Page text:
With George saying this week that it was a lock for him to sign an extension with the Pacers, it's opened the door for some investigation as to what this roster has to offer going forward. They have an elite big man on a max deal in Roy Hibbert, 26 years old and very clearly still improving. They have capable veterans in David West, Luis Scola and George Hill. They get Danny Granger back and have training camp and the preseason to figure out how he fits (or they could trade him). They have a wild-card talent in Lance Stephenson.

And assuming it goes as planned, they'll have George for the long-term, a 23-year-old defensive stopper that can score, pass and shoot. George is coming off a postseason where he outplayed Carmelo Anthony, then went toe-to-toe with LeBron. He's earned that money, and his new status. The Pacers, though, don't have a traditional setup for a contender because Hibbert and George aren't top class superstars. They're max players, but not considered elite. (Yet.) But the roster makes sense, it has an identity and most importantly, there's a sustainable factor to it.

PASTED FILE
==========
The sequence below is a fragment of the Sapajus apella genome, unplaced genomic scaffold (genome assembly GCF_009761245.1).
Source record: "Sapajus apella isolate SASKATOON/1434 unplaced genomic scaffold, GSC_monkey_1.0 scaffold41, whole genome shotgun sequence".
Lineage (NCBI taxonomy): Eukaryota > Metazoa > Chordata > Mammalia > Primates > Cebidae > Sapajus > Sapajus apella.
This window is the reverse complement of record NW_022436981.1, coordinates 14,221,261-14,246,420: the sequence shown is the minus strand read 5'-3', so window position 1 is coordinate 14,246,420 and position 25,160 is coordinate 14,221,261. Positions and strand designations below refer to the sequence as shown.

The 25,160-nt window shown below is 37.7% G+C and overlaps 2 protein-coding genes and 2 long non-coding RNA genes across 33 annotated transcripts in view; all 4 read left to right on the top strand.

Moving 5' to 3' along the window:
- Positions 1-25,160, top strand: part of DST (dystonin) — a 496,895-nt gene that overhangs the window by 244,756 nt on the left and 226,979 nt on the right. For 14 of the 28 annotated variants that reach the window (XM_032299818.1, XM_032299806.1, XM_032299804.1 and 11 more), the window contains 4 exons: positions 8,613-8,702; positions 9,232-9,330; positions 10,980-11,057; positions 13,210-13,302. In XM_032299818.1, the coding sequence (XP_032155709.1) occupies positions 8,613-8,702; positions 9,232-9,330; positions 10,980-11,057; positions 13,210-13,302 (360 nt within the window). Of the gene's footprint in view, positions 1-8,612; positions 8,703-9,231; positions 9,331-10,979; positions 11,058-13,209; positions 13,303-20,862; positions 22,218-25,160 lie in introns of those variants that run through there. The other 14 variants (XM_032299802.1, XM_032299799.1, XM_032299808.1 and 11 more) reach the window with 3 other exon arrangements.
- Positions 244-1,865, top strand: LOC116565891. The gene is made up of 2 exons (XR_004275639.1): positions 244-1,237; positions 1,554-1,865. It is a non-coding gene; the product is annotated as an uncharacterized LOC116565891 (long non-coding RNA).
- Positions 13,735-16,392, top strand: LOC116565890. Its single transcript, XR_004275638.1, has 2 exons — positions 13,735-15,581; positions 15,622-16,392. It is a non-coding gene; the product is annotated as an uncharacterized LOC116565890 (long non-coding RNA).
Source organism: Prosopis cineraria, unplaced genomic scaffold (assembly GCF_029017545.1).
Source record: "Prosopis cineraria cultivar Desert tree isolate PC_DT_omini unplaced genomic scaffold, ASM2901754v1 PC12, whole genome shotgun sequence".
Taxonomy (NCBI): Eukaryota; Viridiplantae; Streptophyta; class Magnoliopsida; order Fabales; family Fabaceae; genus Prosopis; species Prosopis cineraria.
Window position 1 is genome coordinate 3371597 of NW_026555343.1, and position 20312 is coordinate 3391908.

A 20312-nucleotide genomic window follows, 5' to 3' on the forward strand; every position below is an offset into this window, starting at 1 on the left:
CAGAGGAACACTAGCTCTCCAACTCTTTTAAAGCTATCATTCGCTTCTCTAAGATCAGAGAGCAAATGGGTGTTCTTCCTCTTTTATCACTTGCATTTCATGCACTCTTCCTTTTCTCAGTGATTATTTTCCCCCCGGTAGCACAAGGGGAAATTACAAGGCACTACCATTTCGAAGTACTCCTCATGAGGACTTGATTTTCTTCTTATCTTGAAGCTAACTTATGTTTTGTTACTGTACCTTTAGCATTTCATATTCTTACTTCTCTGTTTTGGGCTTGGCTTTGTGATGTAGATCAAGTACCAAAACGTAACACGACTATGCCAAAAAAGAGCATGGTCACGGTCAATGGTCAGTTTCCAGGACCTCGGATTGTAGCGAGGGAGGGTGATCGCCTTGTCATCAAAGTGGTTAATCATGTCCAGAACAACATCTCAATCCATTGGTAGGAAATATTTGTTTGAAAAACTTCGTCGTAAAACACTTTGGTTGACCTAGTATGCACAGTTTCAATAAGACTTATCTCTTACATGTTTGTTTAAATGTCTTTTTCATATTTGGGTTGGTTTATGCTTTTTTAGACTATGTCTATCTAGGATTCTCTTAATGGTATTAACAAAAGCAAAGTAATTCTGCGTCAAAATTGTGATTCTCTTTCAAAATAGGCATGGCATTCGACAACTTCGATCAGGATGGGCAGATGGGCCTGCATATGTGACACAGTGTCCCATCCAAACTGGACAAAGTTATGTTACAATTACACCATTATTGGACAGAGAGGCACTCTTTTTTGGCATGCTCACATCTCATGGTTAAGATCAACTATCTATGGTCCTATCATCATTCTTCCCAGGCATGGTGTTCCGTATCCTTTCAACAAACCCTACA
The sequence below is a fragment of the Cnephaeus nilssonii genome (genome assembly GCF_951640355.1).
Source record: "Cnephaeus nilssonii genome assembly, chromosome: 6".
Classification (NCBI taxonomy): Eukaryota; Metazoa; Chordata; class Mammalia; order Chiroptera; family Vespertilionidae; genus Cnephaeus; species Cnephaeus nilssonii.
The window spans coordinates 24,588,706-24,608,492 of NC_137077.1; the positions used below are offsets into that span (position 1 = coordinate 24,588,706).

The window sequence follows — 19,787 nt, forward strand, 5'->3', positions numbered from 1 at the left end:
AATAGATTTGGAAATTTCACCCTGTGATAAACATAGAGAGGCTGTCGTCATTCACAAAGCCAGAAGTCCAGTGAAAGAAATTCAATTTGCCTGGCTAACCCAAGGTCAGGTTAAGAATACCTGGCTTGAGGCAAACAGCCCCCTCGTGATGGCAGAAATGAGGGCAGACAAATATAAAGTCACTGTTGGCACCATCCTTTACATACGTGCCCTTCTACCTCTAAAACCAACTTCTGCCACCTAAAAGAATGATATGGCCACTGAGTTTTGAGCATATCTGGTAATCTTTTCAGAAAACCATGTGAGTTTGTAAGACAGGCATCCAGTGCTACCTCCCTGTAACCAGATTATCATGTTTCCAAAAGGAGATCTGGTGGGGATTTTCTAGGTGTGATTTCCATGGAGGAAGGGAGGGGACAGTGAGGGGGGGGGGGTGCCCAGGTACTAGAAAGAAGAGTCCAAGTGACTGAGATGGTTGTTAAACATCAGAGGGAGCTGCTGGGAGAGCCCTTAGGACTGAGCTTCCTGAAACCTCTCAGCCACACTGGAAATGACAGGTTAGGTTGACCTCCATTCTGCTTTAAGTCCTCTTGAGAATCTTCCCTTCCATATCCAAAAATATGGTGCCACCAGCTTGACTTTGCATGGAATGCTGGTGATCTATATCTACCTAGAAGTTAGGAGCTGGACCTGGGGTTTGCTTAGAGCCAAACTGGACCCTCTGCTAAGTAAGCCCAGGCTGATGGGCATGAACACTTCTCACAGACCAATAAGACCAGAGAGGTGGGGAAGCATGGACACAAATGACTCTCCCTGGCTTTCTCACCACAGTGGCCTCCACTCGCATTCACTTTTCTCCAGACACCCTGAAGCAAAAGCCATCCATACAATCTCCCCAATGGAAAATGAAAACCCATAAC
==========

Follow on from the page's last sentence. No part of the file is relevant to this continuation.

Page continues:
Looking ahead to what the Pacers have on the books, they're just clear of the luxury tax for this season (about $2 million under the line), have $52 million committed to 10 players for the 2014-15 season, and just $41 million committed for 2015-16. There's plenty of room to work an extension for George into their cap, while still leaving room to re-sign Stephenson (he's a free agent after this season) or target a few high level free agents.